David Beukema as Brian Epstein and Wade Vaughn as Joe Orton in “Traveling Light.”
Cemeteries are places we go to remember loved ones, to seek solace, and commune wiht the spirits of our forefathers.
And now, at least for a few weeks, it’s also where we can go to see theater.
Theatre Pro Rata is premiering a new play by Lindsay Harris Friel, about an imagined encounter between English playwright Joe Orton and Beatles manager Brian Epstein. The meeting takes place entirely in a graveyard. Director Natalie Novacek thought “why put a story about real people in a fake setting?”
This is a very voyeuristic show. There are no scene changes, no costume changes, no need for mood lighting. It’s just two guys in the cemetery. Joe Orton has a line in the play about loving “other people’s privacies.” He was the first to put people’s most intimate details on stage, and I think this is a play that he would be proud of.
Novacek found an ally in Susan Hunter-Weir, an active volunteer with the Minneapolis Pioneers and Soldiers Memorial Cemetery, located on the corner of Lake and Cedar in Minneapolis. Hunter-Weir worked for many years counseling visual and performing arts majors at the University of Minnesota, and was thrilled at the idea of bringing theater to what’s commonly known as the “Layman’s Cemetery” (named for the family that used to own it).
I think this is a great use of the cemetery. The cemetery isn’t “active” in the sense that there are no new plots being sold – it’s considered full. But it’s an extraordinary place and things that bring people in to it are great. And a cemetery is about stories. You have saints and stinkers both in this place.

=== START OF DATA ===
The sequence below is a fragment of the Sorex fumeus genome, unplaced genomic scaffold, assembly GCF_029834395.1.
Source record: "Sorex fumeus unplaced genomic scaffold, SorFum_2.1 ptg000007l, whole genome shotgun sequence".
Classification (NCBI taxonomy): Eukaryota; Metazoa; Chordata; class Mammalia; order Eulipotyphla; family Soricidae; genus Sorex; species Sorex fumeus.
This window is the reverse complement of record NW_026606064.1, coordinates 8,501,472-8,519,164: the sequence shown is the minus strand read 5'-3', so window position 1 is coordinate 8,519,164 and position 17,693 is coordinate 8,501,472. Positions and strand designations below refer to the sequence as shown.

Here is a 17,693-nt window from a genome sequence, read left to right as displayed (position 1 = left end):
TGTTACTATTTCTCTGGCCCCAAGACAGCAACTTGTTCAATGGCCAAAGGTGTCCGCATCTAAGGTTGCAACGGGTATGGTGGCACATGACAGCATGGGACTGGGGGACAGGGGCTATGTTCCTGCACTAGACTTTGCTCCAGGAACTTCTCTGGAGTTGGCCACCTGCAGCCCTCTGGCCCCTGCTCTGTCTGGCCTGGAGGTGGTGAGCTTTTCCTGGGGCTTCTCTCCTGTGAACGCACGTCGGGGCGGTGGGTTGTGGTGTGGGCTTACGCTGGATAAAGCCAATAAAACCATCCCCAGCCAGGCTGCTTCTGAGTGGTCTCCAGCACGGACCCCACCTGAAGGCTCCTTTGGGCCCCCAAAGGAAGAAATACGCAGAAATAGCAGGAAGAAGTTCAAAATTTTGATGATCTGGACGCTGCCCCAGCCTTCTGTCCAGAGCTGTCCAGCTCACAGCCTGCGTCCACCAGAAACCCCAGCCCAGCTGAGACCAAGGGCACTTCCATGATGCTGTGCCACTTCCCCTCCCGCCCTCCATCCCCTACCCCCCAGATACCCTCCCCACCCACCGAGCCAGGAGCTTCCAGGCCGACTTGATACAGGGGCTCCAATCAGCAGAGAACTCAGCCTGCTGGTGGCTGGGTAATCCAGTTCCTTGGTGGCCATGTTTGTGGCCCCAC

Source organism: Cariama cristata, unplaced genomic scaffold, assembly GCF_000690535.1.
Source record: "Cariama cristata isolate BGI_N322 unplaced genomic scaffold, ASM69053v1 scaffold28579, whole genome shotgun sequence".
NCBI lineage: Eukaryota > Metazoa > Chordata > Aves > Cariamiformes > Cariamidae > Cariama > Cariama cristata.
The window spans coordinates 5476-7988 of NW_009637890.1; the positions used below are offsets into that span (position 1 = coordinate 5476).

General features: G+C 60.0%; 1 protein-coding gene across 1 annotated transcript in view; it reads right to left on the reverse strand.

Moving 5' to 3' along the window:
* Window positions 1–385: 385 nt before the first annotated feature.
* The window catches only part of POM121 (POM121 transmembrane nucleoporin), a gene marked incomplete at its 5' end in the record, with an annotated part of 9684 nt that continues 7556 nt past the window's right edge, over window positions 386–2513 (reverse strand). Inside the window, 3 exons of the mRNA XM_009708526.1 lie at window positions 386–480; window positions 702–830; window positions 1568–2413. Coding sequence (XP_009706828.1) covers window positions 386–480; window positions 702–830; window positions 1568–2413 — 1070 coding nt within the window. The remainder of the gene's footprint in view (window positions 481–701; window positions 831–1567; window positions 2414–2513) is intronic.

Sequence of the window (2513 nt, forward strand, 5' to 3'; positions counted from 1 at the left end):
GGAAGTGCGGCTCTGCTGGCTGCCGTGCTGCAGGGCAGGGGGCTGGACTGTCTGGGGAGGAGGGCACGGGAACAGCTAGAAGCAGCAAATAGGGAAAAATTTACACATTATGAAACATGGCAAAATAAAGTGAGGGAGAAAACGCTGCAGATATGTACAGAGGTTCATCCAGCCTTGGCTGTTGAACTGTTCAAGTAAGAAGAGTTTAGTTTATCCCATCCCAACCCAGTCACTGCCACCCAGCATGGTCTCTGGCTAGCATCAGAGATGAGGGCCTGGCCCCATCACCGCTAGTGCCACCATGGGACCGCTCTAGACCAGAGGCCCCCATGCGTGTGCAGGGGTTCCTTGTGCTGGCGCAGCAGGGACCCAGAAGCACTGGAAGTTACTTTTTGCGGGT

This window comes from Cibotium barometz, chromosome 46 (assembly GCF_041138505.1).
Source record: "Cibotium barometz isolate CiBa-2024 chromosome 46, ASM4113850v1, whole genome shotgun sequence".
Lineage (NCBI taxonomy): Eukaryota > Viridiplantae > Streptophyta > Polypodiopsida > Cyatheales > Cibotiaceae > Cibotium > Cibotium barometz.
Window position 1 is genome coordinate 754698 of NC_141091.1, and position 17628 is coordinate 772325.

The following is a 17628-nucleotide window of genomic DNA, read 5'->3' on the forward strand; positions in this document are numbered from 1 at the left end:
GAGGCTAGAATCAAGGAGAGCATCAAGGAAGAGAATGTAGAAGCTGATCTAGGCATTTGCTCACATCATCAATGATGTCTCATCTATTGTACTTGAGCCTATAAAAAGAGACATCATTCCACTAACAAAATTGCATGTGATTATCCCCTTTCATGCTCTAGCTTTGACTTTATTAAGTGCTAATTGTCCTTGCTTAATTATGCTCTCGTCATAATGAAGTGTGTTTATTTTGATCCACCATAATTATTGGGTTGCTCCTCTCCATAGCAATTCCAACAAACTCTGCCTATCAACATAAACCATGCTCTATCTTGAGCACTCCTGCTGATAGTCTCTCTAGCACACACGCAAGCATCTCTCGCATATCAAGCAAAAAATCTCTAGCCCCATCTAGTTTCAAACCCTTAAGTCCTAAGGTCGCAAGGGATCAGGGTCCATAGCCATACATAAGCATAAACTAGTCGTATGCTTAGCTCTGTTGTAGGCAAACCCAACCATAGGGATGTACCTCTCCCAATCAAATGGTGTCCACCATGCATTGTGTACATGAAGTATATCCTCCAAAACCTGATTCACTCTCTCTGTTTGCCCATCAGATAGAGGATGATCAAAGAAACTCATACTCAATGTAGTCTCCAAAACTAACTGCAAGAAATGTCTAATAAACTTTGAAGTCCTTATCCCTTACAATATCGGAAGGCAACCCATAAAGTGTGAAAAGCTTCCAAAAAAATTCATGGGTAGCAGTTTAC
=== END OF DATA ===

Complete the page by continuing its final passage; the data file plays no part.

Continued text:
According to Hunter-Weir, Orton and Epstein would have fit right in amongst the Minnesota settlers. The two Brits led flamboyant, indulgent and ultimately tragic lives. Orton was bludgeoned to death by his lover at the age of 34, and Epstein accidentally overdosed on sleeping pills later that same month when he was just 32.
Joe Orton and Brian Epstein
Playwright Lindsay Harris Friel’s story explores what a meeting of the two might have been like in their final days. Both went to the same school, came from similar lower-class backgrounds, and had a knack for wooing rich benefactors. Friel says it’s not just their similarities, but their stark differences that make the idea of an encounter so intriguing.
Joe had drive where Brian was shy; Brian had class whereas Joe would thumb his nose at people. Brian nurtured rough young boys like the Beatles, just as Joe was starting to align himself with older, more mature figures.
Friel’s story is also based on a lot of research, along with some theorizing.
The last 8 pages of Orton’s diary are missing. We know he was in an affair with the manager of a male pop group when he was killed, but we don’t know who.
But staging a play outdoors – and particularly in a cemetery – has its challenges: weather, mosquitoes, the sound of airplanes overhead.
And then there are the bodies.
Susan Hunter-Weir estimates that the area in the cemetery where Theatre Pro Rata will be staging the play – the “paupers’ section” – covers approximately two thousand people buried in unmarked graves.
“Packed house every night,” quips director Natalie Novacek.
The cast and crew of “Traveling Light” are doing their best to respect the premises. They’ve even brought in blank headstones for props so that they won’t endanger any of the real ones. But Susan Hunter-Weir says there’s no problem with walking over dead bodies:
Cemeteries are really for the living – because that’s where people are coming to find their families. What remains is not necessarily the point. It’s that somebody remembered them – there was an intent there. It’s about remembering.
“Traveling Light” opens tomorrow night and runs through July 28.